M-m-m. Warm.....delicious, lathered with sweet butter.....fragrance still lingering in the air. What a great midnight snack!

There is the obvious moral, "Don't believe everything you read." There's another, "It's more fun to do things with a friend." (and things taste better, too.) Thanks, Hubby.

Sunday, June 3, 2007


Now that Morgan is back in Amsterdam, I can fully relax. I'm sure these tense muscles, that have pulled my shoulders up to my ears, can be taken care of with a soothing massage. My voice, which has reached a whole octave higher than it was, will need voice therapy the doctor says and this itching rash will likely disappear with the cream he has given me. I hope I haven't pissed off too many people with my short temper over the last two weeks. Thank God that lady I clobbered in the doctor's office is not going to press charges. Hubby has been very understanding. He's going to rip up the papers he brought from the lawyer's office, as long as I never mention these last two weeks again. Now that Morgan is back in Amsterdam, I can fully relax. It's a Mother-thing.

Tuesday, May 29, 2007

This is THE END...

This is THE END..........of the previous blog..........I didn't know there would be a part two until I looked again at the draft notes..........I promise I will not return to the subject of the SARAH BRIGHTMAN concert again. I do confess that the blogs are taking longer to compose than the entire concert.

Did I mention that the "moon" and "star" that formed the exceptional "stage" are Arabian symbols? You knew that already. On several occasions, chanting and musical instruments of the Middle East were used dramatically to instill the Harem theme. The thundering drums made a huge de(oops) impression.

There was an unforgettable vision when Sarah cast shadows of multiple angels on a gauze-like veil across stage front. She wore feathers, two feet long, on her finger tips and dangling from the entire length of her arms. It created the appearance of a huge winged bird...without a doubt...angelic, angelic, angelic, angelic.

I haven't said too much about singing, only two words are necessary...Sarah Brightman...or one...spectaculicious. She raised lovely melodies, like "Dust in the Wind" and "A Whiter Shade of Pale", to the divine. Of course, "Phantom of the Opera" selections contributed to the musical bliss. While Sarah sang "Nessum Dorma", standing on the high end of the curved arm above the stage (moon), it turned left and glided out into the audience, bringing her really up close and personal and w-a-a-ay up above their heads. Previously, I referred to two groups of musicians adding to the harmonious atmosphere; one was a rock band and the other, a full philharmonic orchestra. (something for everyone)

Then, there was the simplest of walking. I notice walking. (Ladies, check out the John Wayne gait in a movie sometime; and the number one walker, Jeff Goldblum, in the last two minutes of "Independence Day") Gentlemen, you'll want to check out the Sarah Brightman strut and swoon.

I'll write again about music some time, but, this concert is fini. The doors of the MGM Grand are closed.

Friday, May 25, 2007

A Little Bit of Heaven

A few days ago I received a little bit of heaven in the mail. After rushing to get through most of the days work, I put the eagerly awaited new video in the player and proceeded to see if it was as good a performance as I had imagined each time I player the CD. SARAH BRIGHTMAN, one of my three favourite female vocalists seemed to be singing just for me. While listening to the HAREM CONCERT - Live in Las Vegas over and over, I had choreographed the entire concert in my mind. Having heard it so often, I knew the voice would be magnigicent. I suspected the concert would be a was much more than was a little bit of Heaven. Without a doubt, the most beautiful spectical I have ever viewed on a stage.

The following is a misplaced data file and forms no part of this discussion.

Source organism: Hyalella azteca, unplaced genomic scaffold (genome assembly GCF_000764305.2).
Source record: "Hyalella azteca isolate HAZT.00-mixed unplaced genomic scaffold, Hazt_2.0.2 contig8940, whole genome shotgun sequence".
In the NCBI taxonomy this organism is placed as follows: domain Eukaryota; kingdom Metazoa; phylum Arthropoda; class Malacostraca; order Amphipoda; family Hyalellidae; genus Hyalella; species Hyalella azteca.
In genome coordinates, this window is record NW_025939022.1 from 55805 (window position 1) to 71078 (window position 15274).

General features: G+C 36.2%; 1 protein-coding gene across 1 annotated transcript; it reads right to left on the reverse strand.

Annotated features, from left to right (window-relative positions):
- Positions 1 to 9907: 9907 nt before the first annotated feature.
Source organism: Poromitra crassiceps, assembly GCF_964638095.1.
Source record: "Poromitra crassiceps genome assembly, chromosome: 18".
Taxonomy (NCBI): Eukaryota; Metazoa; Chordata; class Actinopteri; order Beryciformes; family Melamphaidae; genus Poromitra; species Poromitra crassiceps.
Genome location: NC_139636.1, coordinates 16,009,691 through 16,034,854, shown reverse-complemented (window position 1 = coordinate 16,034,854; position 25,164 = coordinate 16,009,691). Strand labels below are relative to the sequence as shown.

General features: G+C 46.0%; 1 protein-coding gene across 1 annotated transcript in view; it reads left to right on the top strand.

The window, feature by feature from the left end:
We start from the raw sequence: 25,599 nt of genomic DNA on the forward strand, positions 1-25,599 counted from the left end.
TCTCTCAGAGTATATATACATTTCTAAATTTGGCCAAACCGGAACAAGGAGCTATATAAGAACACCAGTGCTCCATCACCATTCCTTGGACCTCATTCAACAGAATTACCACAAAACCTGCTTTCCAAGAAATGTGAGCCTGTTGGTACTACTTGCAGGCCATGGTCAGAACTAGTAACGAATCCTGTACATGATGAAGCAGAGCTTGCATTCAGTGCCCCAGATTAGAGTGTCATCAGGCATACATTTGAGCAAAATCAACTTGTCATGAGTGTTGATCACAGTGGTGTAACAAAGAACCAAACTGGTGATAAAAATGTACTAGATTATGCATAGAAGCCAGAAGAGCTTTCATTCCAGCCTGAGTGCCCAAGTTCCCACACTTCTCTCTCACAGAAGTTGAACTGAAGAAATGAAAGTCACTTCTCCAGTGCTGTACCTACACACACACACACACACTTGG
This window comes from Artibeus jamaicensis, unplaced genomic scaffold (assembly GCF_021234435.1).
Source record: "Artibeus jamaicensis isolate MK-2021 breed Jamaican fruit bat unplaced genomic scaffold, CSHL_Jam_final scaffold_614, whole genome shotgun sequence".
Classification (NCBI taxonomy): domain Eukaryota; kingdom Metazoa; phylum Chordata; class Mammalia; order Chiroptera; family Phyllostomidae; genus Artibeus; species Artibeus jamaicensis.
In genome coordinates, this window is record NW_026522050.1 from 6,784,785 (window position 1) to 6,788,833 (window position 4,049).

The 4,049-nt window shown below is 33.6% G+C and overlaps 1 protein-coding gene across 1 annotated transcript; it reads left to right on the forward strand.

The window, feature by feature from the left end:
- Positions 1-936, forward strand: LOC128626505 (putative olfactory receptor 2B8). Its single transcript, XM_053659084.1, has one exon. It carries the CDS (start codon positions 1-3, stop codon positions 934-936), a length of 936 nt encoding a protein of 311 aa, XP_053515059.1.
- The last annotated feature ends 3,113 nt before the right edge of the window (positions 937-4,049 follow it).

And speaking of stages, this one was unigue. A huge three-quarter moon connected to a large eight-sided star by a runway about forty feet long...all outlined in lights. The runway jutted out into the audience, situating the star in the middle of the people. On stage right, or rather moon right, an arm arched high above and terminated at the centre, still twenty feet above stage (moon)...again outlined in lights. Two orchestras were visible, where you would expect the back of the stage would be and they lowered and would rise when featured.

Sarah appeared, mystically, in the centre of the star, wearing yards and yards of sparkling, shimmering, sequined froth-like, white netting waving constantly in a gentle breeze. She sang "Harem". She soon dropped the glowing accessory from her shoulders to display a gorgeous, silver-white, bespeckled, very short, very sexy bustia and pant set. Hidden from our view, under the afore mentioned webby froth were thigh-high, silver, very high heeled boots. Her long, black, curling hair was crowned with a halo resembling sparklers that were held motionless in space. A jewel hung from a delicate chain, onto her forehead. The colour of her dazzling outfit was changed magically by the twelve white and rainbowed spot lights focused on her.

It is enthralling how she often began an aria and joined it to a modern song as if they were written that way. She combined the Madame Butterfly aria with It's a Beautiful Day and just knocked me out.

At various times she seemed to be floating on a magic carpet.....she swung on a swing lowered over the audience.....she was raised into the air on invisible wires, while trailing billowing, silken gauze around her.....rose petals were tossed onto the audience by harem girls (who themselves had about eight costume changes). The ceiling then began to rain rose petals, millions of rose petals floated everywhere.....another time confetti drifted from ceiling to floor for minutes on end.....a veil of water appeared spritzing straight up, twenty-five feet, from the floor and moving back and forth like the Dancing Waters in Las Vegas.....breezes, fog all added to the intensely beautiful spectical.

Sarah's costume changes were often done, unnoticed, on stage; adding a golden komina or dropping flowing capes to reveal a new sensual outfit in black or gold. She was unseen only at times when the eight harem dancers entertained with exquisite arm, hand and, of course, hip gyrations. The longest she was off stage for the entire concert (2 hours) was ninety seconds.

Arrogantly, I tell myself I would have added gigantic drums on stage in one song and a whirling dervish-like costume and skirt and spin, for the dancers, in another. (in my dreams) I've already watched my new DVD twice.

There's so much more to tell, but, honestly THIS is the short version. I hope you were able to stay the course and I especially wish you the joy of seeing this exeptional production.